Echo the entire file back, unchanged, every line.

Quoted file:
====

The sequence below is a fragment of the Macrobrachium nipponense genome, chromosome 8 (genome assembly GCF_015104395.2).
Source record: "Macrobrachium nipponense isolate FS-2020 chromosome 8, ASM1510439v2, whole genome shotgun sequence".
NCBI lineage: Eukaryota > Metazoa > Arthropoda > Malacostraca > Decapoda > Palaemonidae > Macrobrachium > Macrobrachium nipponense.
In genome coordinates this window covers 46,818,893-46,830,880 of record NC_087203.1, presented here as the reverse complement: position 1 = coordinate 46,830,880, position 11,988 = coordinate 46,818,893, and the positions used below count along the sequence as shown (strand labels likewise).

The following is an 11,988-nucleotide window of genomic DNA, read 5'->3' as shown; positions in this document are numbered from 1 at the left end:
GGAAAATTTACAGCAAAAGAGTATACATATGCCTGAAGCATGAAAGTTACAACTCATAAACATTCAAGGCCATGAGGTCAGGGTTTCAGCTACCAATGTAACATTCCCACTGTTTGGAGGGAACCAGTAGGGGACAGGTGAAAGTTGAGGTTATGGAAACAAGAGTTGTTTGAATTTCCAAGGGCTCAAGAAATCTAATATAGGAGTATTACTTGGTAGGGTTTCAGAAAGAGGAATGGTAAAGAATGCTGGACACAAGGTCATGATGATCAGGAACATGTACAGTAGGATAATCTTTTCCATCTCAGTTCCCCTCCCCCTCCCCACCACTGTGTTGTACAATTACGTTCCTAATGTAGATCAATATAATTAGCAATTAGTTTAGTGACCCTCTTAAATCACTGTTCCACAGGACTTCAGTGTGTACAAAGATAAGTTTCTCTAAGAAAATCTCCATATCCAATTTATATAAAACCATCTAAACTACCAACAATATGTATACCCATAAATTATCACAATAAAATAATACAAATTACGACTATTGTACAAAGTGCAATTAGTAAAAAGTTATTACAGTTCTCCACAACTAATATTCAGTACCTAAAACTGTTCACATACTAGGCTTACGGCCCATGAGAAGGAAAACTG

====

The sequence below is a fragment of the Macrobrachium nipponense genome, chromosome 8 (genome assembly GCF_015104395.2).
Source record: "Macrobrachium nipponense isolate FS-2020 chromosome 8, ASM1510439v2, whole genome shotgun sequence".
NCBI lineage: Eukaryota > Metazoa > Arthropoda > Malacostraca > Decapoda > Palaemonidae > Macrobrachium > Macrobrachium nipponense.
In genome coordinates this window covers 46,818,893-46,830,880 of record NC_087203.1, presented here as the reverse complement: position 1 = coordinate 46,830,880, position 11,988 = coordinate 46,818,893, and the positions used below count along the sequence as shown (strand labels likewise).

The following is an 11,988-nucleotide window of genomic DNA, read 5'->3' as shown; positions in this document are numbered from 1 at the left end:
GGAAAATTTACAGCAAAAGAGTATACATATGCCTGAAGCATGAAAGTTACAACTCATAAACATTCAAGGCCATGAGGTCAGGGTTTCAGCTACCAATGTAACATTCCCACTGTTTGGAGGGAACCAGTAGGGGACAGGTGAAAGTTGAGGTTATGGAAACAAGAGTTGTTTGAATTTCCAAGGGCTCAAGAAATCTAATATAGGAGTATTACTTGGTAGGGTTTCAGAAAGAGGAATGGTAAAGAATGCTGGACACAAGGTCATGATGATCAGGAACATGTACAGTAGGATAATCTTTTCCATCTCAGTTCCCCTCCCCCTCCCCACCACTGTGTTGTACAATTACGTTCCTAATGTAGATCAATATAATTAGCAATTAGTTTAGTGACCCTCTTAAATCACTGTTCCACAGGACTTCAGTGTGTACAAAGATAAGTTTCTCTAAGAAAATCTCCATATCCAATTTATATAAAACCATCTAAACTACCAACAATATGTATACCCATAAATTATCACAATAAAATAATACAAATTACGACTATTGTACAAAGTGCAATTAGTAAAAAGTTATTACAGTTCTCCACAACTAATATTCAGTACCTAAAACTGTTCACATACTAGGCTTACGGCCCATGAGAAGGAAAACTG